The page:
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Scapula (Shoulder Blade)
The scapula provides the articulation required for movement of the upper arm. It's flexibility with the ribs, collarbone, and humerus allows for all of the movement needed for throwing, from cocking the arm back to following through to the front.
The clavicle provides stability, motion, and muscular attachments for the throwing motion of the upper arm. This provides the attachment for ligaments that hold the shoulder in place.
The ribs provide a stable surface for the shoulder blade to slide on, without which the arm could only elevate to approximately 30 degrees above the shoulder.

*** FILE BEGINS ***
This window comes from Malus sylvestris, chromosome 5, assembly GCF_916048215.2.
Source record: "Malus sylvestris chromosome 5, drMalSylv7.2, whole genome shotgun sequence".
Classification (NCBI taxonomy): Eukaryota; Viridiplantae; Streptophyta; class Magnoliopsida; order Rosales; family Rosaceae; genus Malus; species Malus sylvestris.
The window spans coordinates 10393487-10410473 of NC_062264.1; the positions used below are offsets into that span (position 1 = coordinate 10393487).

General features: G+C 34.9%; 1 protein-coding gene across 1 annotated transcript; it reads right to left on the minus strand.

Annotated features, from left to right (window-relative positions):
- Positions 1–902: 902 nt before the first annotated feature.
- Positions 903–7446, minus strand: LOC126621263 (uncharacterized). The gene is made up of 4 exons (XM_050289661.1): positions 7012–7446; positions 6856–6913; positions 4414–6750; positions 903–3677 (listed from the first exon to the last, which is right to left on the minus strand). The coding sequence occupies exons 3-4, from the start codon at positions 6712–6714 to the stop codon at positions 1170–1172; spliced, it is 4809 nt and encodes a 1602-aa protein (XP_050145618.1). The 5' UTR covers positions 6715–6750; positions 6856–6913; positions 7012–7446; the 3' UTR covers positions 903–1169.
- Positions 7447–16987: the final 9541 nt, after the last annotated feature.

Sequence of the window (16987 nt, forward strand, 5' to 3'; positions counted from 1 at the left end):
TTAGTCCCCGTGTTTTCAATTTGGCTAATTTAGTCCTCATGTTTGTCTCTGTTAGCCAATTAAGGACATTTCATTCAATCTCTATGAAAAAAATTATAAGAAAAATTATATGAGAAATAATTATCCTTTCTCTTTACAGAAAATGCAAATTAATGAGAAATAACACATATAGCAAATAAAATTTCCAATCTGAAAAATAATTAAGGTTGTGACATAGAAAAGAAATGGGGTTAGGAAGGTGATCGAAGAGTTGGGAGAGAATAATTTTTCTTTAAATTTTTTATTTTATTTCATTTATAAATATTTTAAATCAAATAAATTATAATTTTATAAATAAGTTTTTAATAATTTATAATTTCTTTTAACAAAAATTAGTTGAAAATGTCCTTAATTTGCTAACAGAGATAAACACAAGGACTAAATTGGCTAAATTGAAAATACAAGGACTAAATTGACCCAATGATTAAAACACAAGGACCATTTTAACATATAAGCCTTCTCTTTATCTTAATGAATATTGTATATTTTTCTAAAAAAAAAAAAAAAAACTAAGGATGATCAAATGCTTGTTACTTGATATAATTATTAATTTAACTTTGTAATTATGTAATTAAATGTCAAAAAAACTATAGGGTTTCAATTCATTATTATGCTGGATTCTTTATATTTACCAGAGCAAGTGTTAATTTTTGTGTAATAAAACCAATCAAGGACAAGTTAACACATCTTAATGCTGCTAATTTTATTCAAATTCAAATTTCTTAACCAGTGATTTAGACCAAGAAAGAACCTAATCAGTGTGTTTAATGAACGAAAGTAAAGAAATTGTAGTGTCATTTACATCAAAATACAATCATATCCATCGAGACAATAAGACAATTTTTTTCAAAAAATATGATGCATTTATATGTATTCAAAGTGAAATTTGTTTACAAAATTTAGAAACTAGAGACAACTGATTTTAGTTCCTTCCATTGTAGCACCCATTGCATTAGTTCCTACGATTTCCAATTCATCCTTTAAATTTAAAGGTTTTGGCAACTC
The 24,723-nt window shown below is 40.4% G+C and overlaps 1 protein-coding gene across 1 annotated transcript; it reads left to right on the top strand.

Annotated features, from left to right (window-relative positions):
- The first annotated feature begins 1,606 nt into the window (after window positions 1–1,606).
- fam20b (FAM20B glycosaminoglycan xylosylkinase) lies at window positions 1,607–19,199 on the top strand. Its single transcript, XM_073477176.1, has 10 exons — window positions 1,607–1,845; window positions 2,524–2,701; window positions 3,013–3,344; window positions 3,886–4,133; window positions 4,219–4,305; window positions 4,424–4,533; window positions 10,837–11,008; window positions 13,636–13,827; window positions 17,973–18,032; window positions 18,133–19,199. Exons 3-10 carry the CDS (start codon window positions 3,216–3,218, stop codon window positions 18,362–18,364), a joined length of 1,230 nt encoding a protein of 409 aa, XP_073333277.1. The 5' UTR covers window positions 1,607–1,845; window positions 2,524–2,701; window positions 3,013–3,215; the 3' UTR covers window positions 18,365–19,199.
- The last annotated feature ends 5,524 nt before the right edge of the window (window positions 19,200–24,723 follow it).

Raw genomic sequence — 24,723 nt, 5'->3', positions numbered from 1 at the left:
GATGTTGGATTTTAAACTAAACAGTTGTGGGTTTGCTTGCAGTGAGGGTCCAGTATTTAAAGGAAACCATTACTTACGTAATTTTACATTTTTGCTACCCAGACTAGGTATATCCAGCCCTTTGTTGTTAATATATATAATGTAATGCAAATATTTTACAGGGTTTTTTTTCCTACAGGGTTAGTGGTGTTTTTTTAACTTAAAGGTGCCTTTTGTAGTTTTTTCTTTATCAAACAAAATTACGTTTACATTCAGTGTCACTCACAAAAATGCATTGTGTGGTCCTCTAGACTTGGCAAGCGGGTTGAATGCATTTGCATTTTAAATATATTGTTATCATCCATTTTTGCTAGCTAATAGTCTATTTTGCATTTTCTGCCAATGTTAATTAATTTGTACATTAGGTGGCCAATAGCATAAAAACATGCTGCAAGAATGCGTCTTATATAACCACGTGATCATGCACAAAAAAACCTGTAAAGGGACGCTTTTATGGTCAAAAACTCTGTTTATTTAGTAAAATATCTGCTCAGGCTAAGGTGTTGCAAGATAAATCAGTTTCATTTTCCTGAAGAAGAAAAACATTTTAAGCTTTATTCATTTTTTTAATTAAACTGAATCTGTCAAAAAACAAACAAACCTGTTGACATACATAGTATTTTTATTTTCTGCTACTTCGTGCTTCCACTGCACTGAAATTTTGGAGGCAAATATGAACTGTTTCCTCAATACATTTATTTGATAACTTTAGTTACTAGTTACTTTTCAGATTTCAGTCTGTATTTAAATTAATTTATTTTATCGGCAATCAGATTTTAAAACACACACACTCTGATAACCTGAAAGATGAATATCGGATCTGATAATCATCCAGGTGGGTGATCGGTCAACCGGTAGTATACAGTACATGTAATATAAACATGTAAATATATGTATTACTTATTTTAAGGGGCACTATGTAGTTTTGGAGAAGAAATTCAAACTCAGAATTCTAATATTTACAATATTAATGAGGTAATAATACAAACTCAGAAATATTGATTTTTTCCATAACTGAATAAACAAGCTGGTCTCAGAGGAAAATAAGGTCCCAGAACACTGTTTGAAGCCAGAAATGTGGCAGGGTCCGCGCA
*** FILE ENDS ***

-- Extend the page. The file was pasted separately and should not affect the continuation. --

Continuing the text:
Humerus (Upper Arm)
The humerus is the main bone moved in the upper arm. It's articulation with the shoulder and forearm make this a very important bone in this action. All of the main movers of the shoulder and elbow in this throwing motion, save for a few muscles on the wrist/hand and scapula, are attached to the humerus.
Radius and Ulna (Forearm Bones)
The radius (thumb side) and ulna (pinky side) are able to both twist among each other and act as a hinge at the elbow. The muscles and tendons of the wrist/hand muscles are nearly all attached to one of these bones. The throwing motion explained by this page is a straight pitch, so no turning of the wrist is occurring. On pitches such as a curveball, the pitcher must turn their thumb up, or "supinate" their hand as the ball is being released to spin it.
Carpals, Metacarpals, and Phalanges (Wrist, Hand, and Fingers)
The carpals, metacarpals, and phalanges do not play much of a role in the power of the pitch. However, they play a pivotal role in the accuracy of the pitch. They provide the force to the baseball and the attachments for muscles to extend the ball towards the plate.